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Forums - Gaming Discussion - The Dark Side of Skyrim

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As one of the greatest open-world games of all time, there was (and still are, for some of us) many reasons to enjoy exploring the lands of Skyrim and progressing through the story of several quests and side-quests. Star Wars influenced gameplay, such as the electric shocks and the "FUS RO DAH!"-shout, headshotting the wildlife 400 feet away with your bow, climbing mountains in search for Dragons, exploring caves hoping to find valuable treasures, stripping off hot bandits, and much, much more that I don't have room nor time to type. Everyone found their way of maximizing their enjoyment in this masterfully designed sandbox.

Now, what I am going to do is to ignore all that, because among this pile of awesomeness there was one thing that I found very repellent. Namely; the complete lack of morals.

First things first. Most of the time, the lack of morals only serve as a fun factor of the gameplay. You steal some food or valuables from others and get chased by the guards. Next time you put an axe through some civilans head, again to be chased by the guards. All in good fun. Some hours later you will get to trick a priest into getting sacrificed so that you can eat from his flesh, that way you will progress through the story and get rewarded with the ability of eating other humans...wait, WHAT THE FUCK?

A couple of things here. 1) Holy shit, I just ate a dude. 2) ...What is this feeling? Is it...guilt?...From a video game??? Yup, that must be the first time I experienced guilt in a video game. Pretty awesome... I guess?

I moved on, eventually almost forgetting all about it. It is kind of hard not to, given all the awesomeness being thrown at you while you play this game. Everything was fine.


- "You must kill the dragon on top of the hill."


- "WHAT??? But...that guy helped me... In fact, he betrayed Alduin a long time ago and shared some words of wisdom, making it possible for me to even slay Alduin in the first place. Why should I kill him?"


- "He has been very mean in the past, killing millions of people by Alduins side. He deserve to die."


- "Aww... I... I guess I can do it. As long as I get to make story progression."   (You guys know me, and how I always am the one to pick rehabilitation before punishment, so obviously this went straight against my morals.)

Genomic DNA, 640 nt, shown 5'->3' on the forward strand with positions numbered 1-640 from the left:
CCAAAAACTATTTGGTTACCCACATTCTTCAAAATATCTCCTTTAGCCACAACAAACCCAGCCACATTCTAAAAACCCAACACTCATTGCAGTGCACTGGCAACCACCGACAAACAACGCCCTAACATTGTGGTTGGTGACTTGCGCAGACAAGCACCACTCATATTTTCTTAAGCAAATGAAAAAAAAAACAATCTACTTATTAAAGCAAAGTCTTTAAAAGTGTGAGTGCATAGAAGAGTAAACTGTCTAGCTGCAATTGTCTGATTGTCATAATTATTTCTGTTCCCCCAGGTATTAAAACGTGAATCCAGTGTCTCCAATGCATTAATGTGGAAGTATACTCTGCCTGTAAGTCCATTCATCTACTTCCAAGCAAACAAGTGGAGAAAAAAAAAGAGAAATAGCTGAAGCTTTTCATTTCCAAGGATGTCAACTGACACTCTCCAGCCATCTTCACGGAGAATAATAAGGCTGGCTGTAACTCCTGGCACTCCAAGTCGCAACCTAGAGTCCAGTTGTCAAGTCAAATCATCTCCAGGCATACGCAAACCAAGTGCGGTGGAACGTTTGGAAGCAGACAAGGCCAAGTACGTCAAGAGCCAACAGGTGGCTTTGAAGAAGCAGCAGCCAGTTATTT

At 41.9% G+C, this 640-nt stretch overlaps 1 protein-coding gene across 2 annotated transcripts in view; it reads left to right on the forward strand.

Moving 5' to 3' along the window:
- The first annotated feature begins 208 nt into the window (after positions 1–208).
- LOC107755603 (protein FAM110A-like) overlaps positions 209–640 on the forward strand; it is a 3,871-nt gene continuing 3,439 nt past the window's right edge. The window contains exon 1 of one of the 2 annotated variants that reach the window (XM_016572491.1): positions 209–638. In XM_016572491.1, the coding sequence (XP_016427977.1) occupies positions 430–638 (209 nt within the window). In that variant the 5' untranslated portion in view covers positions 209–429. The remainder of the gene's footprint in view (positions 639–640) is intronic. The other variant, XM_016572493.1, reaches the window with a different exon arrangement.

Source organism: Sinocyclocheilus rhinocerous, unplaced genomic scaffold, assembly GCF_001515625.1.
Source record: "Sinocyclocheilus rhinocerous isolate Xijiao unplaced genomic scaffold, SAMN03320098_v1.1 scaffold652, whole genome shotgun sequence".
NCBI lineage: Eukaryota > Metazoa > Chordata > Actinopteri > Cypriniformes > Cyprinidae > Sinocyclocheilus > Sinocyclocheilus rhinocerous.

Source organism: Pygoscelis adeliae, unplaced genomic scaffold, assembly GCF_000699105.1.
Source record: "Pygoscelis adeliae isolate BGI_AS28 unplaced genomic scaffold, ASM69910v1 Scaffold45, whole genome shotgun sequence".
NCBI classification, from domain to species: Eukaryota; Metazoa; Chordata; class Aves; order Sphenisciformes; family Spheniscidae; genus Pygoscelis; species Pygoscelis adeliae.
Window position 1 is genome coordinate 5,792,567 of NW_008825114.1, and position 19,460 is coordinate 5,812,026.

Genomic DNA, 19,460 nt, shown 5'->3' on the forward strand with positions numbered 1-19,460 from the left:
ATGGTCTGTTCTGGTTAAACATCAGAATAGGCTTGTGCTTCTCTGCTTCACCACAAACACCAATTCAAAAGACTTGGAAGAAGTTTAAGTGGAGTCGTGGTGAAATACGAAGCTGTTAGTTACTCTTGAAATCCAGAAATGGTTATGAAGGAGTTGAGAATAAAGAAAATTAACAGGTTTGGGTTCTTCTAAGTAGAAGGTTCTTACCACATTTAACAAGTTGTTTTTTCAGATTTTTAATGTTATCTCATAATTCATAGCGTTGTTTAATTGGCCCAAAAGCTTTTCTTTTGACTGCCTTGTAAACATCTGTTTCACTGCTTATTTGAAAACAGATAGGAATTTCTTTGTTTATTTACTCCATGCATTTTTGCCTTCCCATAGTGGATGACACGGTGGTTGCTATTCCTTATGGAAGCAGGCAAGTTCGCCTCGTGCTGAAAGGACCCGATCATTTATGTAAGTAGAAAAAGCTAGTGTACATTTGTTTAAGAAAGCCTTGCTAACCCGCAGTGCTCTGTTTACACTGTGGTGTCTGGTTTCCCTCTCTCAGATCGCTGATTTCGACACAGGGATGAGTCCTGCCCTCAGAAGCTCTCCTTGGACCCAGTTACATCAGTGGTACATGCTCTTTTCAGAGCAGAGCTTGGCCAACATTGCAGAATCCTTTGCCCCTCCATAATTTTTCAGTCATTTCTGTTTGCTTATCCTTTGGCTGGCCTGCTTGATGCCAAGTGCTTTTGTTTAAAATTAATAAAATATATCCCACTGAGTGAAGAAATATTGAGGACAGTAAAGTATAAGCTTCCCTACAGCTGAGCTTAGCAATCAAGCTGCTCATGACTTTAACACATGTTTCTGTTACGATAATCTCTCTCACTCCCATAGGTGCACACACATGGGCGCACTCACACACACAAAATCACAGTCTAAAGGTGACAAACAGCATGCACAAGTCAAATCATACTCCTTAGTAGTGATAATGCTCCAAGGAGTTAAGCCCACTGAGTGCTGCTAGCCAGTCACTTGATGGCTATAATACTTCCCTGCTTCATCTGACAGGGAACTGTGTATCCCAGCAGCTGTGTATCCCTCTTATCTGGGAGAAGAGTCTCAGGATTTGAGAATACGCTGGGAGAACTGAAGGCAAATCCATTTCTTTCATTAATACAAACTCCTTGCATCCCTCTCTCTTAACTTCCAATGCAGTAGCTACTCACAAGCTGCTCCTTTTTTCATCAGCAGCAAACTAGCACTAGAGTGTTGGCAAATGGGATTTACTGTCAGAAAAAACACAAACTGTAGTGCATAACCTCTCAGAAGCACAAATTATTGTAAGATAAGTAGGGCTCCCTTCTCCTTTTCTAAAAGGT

Eager to see more of the story unfold, I went to the top of the hill to talk to the dragon one last time to see if there was some sort of alternative story path to follow. Nope, instead I got this: "What is better - to be born good, or to overcome your evil nature through great effort?" Well, fuck. That was the best possible counter-argument anyone could pull in that moment. Why would I kill him now that he is full of regret and even helped me slay Alduin?


I cut him once with my sword, no reaction. I cut him again, still no reaction. The third time he went airbound, defending himself from my blade of "justice". I don't usually get very emotional, especially not in video games, but this was actually a very painful experience.

It was done, but not only had I slayed the dragon: I had played long enough to see myself let go of all morals.



I had played long enough to see myself become the villain.

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Tagged. Will read later

Keep on scrollin'...

Moved to Gaming Discussion. General Discussion is for non-gaming stuff.

Yes, Skyrim could do with a healthy dose of morality and choices. You don't actually have to kill Paarthunax to complete the main quest, though. You just won't be allowed back into the Blades Temple until you have done so.

I suppose it's one of the disadvantages of having such an open sandbox. It's difficult to implement meaningful decisions that actually change the world, because the world is so huge and detailed to begin with.

(Former) Lead Moderator and (Eternal) VGC Detective

pezus said:
You either stop playing as a hero, or you play long enough to see yourself become the villain.

True story. Happened to me also. Went from Paragon to Renegade just like that. 

I always end up the opposite way...

I try to play a villain.... oddly start feeling guilty, and then play a good guy.

Of course i've always been overly anthromorphic when it comes to videogame characters. Often when playing a game with many characters/teams if i botch something for one character or team i feel the need to start over to "make it up to them" or do something else to do so, despite the fact that it's just one team i'm playing.

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Skyrim actions don't really have any consequences... not on your game avatar and not on you the player. You could kill every single thing you encounter ever and it still doesn't really matter.

If you want a game to challenge you on your actions, maybe you should try a game like Spec Ops - The Line.

If you want something a little less depressing, try the Walking Dead Episodic game series.

I tend to switch between the two. The good thing is you can keep your villainous side a secret from the good guilds and even your wife.

"What's that Aela? The store made money? Great! Can you cook me something... good good... I'll go out now and do that quest for you..."

*Starts assassination of random innocent for Dark Brotherhood*